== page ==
The editorial about the limited license legal technician program and criticism of the state Supreme Court to sunset that program was spot on [“Sometimes a lawyer is overkill,” April 15, Opinion].
The decision to abolish the law technician license is flawed. It is a step back from providing legal assistance for people of low or modest incomes.
I’ve practiced law for more than 40 years and can vouch for the fact that many people who need legal assistance don’t really need lawyers. They need someone to help navigate the court system, for example.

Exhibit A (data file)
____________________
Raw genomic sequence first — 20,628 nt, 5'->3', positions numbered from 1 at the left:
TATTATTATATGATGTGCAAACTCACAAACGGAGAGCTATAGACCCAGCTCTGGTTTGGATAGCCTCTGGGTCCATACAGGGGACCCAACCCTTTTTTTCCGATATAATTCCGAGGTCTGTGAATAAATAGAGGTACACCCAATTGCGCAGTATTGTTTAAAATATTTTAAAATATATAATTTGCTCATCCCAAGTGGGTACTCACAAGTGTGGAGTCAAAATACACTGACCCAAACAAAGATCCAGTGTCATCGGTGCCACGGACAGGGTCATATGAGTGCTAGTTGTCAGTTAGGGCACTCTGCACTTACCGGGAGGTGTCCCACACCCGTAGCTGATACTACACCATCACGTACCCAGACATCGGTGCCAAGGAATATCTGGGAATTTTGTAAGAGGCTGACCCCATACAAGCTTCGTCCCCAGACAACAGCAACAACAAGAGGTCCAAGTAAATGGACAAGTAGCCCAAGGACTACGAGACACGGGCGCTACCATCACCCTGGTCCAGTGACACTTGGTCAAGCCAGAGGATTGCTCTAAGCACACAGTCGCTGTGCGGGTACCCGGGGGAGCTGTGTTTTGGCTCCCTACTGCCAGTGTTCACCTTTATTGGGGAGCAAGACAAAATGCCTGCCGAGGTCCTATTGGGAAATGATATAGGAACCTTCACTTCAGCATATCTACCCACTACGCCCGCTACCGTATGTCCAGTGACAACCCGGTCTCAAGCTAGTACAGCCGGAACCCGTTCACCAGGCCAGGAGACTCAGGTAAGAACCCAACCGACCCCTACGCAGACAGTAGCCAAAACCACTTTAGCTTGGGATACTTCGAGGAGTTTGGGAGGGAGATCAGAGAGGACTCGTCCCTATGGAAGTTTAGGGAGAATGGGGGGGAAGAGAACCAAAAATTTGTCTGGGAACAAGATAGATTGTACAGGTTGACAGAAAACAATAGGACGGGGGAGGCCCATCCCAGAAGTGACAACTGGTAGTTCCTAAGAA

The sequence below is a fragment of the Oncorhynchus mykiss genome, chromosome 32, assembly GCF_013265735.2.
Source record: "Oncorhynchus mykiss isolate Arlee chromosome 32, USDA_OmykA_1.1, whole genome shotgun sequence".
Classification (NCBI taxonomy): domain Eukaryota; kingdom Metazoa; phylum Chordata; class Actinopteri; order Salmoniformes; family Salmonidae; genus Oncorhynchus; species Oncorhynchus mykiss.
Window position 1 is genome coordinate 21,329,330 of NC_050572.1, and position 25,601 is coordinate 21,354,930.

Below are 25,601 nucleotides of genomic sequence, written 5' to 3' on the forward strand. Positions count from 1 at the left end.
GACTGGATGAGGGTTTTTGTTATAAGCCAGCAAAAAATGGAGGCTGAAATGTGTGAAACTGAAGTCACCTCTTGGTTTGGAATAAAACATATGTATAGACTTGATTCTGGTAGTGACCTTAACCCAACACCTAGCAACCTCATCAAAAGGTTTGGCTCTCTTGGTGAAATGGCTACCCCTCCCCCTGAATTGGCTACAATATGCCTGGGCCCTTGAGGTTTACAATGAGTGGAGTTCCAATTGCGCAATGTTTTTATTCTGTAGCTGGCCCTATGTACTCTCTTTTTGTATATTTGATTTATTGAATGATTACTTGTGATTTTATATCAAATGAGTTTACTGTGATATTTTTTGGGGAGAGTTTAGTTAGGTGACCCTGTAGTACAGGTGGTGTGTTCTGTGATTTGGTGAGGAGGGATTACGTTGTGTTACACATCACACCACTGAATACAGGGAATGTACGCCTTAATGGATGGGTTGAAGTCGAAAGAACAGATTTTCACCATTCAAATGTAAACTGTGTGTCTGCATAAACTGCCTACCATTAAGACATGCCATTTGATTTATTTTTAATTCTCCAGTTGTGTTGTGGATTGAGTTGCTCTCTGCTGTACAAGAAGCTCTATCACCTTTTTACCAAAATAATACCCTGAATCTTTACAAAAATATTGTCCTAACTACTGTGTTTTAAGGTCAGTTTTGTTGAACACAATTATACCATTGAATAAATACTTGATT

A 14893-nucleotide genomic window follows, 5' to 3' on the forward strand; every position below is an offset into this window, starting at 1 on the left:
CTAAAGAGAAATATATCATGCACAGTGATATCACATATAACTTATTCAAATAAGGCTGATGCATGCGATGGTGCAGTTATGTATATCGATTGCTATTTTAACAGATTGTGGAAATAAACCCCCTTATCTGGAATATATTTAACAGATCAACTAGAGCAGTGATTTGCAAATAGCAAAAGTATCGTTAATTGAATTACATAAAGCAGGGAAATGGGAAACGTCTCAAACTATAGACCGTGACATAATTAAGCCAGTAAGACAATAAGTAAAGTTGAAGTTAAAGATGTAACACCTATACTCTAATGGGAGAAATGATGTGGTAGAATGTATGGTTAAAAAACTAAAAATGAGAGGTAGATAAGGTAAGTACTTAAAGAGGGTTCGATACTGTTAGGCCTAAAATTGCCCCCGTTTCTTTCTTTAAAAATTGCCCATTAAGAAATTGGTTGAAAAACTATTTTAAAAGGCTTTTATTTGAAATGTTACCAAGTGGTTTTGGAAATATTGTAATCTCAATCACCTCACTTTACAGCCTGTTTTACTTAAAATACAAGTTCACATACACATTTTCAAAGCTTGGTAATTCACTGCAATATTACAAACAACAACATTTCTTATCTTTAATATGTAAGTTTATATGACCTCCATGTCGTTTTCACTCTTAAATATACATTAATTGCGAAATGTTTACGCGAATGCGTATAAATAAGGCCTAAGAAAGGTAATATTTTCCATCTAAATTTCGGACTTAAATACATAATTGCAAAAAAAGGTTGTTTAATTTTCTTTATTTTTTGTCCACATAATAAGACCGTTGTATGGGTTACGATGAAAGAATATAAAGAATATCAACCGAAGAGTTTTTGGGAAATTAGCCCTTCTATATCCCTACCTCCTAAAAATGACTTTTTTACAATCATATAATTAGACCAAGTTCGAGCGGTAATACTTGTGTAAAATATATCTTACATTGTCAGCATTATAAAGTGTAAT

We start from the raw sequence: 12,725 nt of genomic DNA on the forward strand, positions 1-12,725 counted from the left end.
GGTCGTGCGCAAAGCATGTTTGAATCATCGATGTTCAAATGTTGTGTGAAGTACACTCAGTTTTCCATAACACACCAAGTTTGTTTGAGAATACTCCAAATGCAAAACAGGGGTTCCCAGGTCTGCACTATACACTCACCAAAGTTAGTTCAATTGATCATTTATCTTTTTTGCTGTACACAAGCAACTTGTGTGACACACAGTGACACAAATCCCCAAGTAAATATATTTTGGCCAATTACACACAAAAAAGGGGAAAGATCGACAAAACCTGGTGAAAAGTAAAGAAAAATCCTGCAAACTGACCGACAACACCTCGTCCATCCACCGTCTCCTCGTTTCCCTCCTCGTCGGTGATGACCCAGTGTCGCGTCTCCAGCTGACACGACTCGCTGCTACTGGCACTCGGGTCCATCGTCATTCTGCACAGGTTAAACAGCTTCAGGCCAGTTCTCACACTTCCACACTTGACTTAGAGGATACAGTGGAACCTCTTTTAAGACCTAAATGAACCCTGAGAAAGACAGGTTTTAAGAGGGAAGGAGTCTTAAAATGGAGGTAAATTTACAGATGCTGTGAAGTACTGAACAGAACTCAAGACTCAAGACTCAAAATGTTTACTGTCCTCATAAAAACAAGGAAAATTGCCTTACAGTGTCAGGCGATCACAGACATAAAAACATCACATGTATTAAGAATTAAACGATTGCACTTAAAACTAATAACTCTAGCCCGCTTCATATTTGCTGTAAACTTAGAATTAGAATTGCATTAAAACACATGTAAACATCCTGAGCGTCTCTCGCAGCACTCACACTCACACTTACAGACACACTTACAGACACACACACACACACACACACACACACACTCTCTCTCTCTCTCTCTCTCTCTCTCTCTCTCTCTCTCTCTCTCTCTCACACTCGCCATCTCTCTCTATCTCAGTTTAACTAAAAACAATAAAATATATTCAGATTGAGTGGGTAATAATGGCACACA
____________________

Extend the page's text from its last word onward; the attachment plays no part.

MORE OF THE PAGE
One reason for the high cost of lawyers is to recover the cost of legal education. A legal technician will not incur that cost. And, legal technicians will not be able to provide the full range of services a lawyer is able to provide.
The Supreme Court and the legal profession should embrace what the medical profession has known for years: that many services do not need to be performed by a doctor. Hence physician assistants, nurse practitioners and medical assistants.
One can easily imagine that if the court won’t reverse its decision, the Legislature or the people, through initiative, will take on the task of assuring more equitable availability of legal services.
Kelby Fletcher, Seattle